“I want to price my home higher so I have room to negotiate”
There may be a small margin for markup between what the average list price versus sales price for an area may be. However, padding the listing price as a negotiation tactic will price a seller out of the market. A seller may then run the risk of missing the opportunity to have qualified buyers look at their property.
“What is the price per square foot for my area?”
Price per square foot is a general way to look at the health of a market area. It is not the sole factor that an agent will use to determine a listing price of a home due to simple economies of scale. Agents will look at variable conditions including the specific home updates and size when looking at the price positioning of a home.
“My upgrades are worth… “
Upgrades may add perceived value but not necessarily financial value. Consider there are two similar homes in a neighborhood, one with landscaping and one without. The landscaped home may sell quicker than the same house that is lacking it. While a seller did not gain any more money because of landscaping, there is the perception the home was a better bargain because landscaping made it appear in better condition.
“But I paid… “
What a seller pays for their home has no bearing on what the home may be worth in the current market. Real estate markets are cyclical and can shift on a month to month basis. A home is only worth what the statistics forecast and in the end, what someone is willing to pay for it.
“If a buyer wants my home, they will pay what I am asking.”
On TV, maybe. We don’t live in a market where it’s common for a buyer to overpay for a home because a celebrity roamed the halls. A seller will take a chance marketing to the wrong buyers, missing the opportunity to find a qualified buyer for their home. In the event a seller does receive an offer, a low appraisal may put a snag in the sale.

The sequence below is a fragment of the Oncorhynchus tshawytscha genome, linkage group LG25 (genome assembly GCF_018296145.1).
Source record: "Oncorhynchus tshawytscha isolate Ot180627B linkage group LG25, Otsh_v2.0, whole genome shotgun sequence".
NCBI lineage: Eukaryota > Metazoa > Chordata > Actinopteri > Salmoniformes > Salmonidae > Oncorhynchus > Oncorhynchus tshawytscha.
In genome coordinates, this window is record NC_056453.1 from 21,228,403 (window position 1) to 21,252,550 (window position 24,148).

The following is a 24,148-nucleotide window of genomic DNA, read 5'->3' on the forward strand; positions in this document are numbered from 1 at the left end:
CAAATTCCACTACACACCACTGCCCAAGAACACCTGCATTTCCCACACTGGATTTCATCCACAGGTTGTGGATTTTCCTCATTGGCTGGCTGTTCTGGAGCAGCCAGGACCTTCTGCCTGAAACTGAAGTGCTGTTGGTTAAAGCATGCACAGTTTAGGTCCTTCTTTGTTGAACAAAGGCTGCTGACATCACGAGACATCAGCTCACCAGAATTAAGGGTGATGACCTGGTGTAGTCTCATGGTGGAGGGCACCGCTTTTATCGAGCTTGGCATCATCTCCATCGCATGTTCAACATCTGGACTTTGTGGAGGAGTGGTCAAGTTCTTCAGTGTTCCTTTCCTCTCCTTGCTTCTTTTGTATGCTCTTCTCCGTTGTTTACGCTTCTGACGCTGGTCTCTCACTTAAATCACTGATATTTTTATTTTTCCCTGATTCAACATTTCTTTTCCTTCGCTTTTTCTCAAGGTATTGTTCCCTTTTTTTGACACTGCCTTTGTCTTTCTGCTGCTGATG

“My home is worth because the internet said so”
As opportunities for market research are made available to sellers, agents are forced to know the housing market well and defend their pricing and marketing plans. The internet has given sellers more leverage by making agents accountable for the information they provide. It has not taken the place of the training and specific market insight an agent can provide.
New Mexico is also a non-disclosure state and property sales prices are not provided to the public. So, that pricing information a seller may see on that third party site could have come from anywhere. Pricing a home for sale is not a science, but it does take careful skill and training. Real estate agents are still a valuable resources when looking to create a solid pricing plan.
Kellie Tinnin is the Career Development Director for ERA Sellers & Buyers Real Estate and a real estate blogger in Albuquerque, NM. Kellie is an advocate for raising the bar in the real estate industry, often writing about how real estate agents can improve their service to the public. Visit her at: www.kellietinnin.com